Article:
Joffrey Ballet Partnering With City Colleges



Students enrolling at Harold Washington College this fall can now also add ballet and hip hop to their class schedule.

The City Colleges of Chicago is adding an associate’s degree in dance this year, one of a just a few colleges to offer this degree in dance across the state and the only program in Chicago.

Jennifer Hasso, the school’s dance program coordinator, says she wanted to expand the school’s fine arts offerings to create a broader range of classes for students and provide an affordable pathway into a career in performing arts.

“Dance, you know, has a history of being very homogenous in terms of who enters that career force or who you see on stage,” Hasso said. “If a student's takeaway is, ‘I’m more passionate about dance, or my body, or movement or feel more comfortable going to a professional program, we’ve already succeeded.”

The school is partnering with the Joffrey Ballet, the professional dance company, to develop the courses and teach them at their headquarters a few blocks away from Harold Washington in the Loop. This fall, they’ll offer five introductory courses in ballet, modern, jazz, world and hip hop dance. Those classes are open to all students. The program builds on the college’s dance appreciation class, which started during the spring semester. Harold Washington plans to offer more advanced dance classes during the spring 2019 semester.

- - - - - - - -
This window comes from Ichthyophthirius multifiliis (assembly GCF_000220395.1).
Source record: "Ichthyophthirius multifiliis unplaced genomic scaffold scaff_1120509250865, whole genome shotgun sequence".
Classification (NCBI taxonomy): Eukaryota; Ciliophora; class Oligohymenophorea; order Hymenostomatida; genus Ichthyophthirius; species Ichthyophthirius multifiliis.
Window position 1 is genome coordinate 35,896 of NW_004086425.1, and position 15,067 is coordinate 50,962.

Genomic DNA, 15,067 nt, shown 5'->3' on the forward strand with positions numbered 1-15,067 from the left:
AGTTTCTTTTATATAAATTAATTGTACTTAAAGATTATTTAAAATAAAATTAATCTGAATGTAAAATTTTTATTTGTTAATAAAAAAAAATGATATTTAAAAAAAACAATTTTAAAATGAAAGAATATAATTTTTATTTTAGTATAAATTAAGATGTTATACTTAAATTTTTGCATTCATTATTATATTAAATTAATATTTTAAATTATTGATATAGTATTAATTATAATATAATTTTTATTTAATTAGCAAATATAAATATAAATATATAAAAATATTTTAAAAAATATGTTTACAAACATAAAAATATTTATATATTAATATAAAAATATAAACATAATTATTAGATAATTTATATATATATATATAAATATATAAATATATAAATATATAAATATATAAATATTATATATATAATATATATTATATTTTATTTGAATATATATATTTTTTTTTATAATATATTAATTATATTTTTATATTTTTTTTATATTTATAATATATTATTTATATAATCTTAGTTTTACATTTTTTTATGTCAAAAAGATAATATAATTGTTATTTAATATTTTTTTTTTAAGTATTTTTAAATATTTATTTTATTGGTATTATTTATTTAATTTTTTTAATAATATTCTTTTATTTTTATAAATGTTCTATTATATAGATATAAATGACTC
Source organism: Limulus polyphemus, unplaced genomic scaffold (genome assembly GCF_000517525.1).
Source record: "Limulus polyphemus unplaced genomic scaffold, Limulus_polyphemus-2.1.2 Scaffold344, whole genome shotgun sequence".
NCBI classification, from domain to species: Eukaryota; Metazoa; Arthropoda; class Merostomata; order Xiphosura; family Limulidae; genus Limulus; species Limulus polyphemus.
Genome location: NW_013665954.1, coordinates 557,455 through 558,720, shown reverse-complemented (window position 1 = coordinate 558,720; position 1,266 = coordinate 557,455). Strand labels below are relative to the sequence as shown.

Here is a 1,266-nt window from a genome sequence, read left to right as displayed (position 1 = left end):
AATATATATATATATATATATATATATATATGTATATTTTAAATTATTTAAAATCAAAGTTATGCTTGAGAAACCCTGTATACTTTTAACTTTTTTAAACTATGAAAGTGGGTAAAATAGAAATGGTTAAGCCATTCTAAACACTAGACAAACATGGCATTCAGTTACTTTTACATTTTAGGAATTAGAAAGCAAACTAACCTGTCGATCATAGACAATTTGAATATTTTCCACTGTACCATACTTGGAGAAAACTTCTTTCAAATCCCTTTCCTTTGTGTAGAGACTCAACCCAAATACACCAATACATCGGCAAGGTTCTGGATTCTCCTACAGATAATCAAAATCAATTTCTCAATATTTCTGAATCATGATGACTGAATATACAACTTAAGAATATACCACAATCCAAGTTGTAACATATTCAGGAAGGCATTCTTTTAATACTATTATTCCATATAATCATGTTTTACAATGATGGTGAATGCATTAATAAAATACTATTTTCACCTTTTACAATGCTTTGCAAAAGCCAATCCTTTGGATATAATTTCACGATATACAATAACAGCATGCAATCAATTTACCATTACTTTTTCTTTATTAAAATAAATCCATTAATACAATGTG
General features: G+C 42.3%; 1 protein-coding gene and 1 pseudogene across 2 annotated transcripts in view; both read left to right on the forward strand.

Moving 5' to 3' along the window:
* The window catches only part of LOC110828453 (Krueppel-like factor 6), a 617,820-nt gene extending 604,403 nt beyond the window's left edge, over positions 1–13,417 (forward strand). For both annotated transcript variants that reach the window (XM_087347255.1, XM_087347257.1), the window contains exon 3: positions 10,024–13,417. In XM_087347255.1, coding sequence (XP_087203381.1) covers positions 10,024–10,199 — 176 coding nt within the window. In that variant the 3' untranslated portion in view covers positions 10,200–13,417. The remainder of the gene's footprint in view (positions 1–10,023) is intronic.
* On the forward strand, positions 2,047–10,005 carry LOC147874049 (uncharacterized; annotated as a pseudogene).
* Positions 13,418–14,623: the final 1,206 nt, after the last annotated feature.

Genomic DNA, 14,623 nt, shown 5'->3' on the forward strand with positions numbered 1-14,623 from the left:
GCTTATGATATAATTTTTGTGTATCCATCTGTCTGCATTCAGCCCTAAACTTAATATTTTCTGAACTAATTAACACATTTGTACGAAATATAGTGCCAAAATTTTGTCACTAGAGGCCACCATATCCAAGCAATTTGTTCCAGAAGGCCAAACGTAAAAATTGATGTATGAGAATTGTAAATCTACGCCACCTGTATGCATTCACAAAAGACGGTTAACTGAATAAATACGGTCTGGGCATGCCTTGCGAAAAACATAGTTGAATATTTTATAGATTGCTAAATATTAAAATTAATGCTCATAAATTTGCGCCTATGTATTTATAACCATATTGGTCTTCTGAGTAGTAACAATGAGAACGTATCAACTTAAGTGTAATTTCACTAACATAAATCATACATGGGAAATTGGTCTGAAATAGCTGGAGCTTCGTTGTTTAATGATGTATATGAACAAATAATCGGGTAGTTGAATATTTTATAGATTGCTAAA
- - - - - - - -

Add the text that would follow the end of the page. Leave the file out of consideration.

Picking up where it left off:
“We are thrilled to be partnering with a performing arts organization of such stellar quality, reputation, history and commitment to the arts,” said Juan Salgado, Chancellor of City Colleges, in a statement. “This collaboration will help students develop a diverse set of skills, including artistry, creativity, discipline, and confidence, while drawing on the Joffrey Ballet’s legacy of innovation.”

College representatives say they’re also working with four-year arts colleges in Chicago, including Columbia College Chicago, to create transfer agreements so students can easily take their classes and continue studying toward a bachelor’s in dance.

“College education is expensive no matter where you go,” Hasso said. “So the idea is being able to fund some of your foundational courses and general requirements at City Colleges and then take them elsewhere is very exciting to students and faculty to be able to offer that.”


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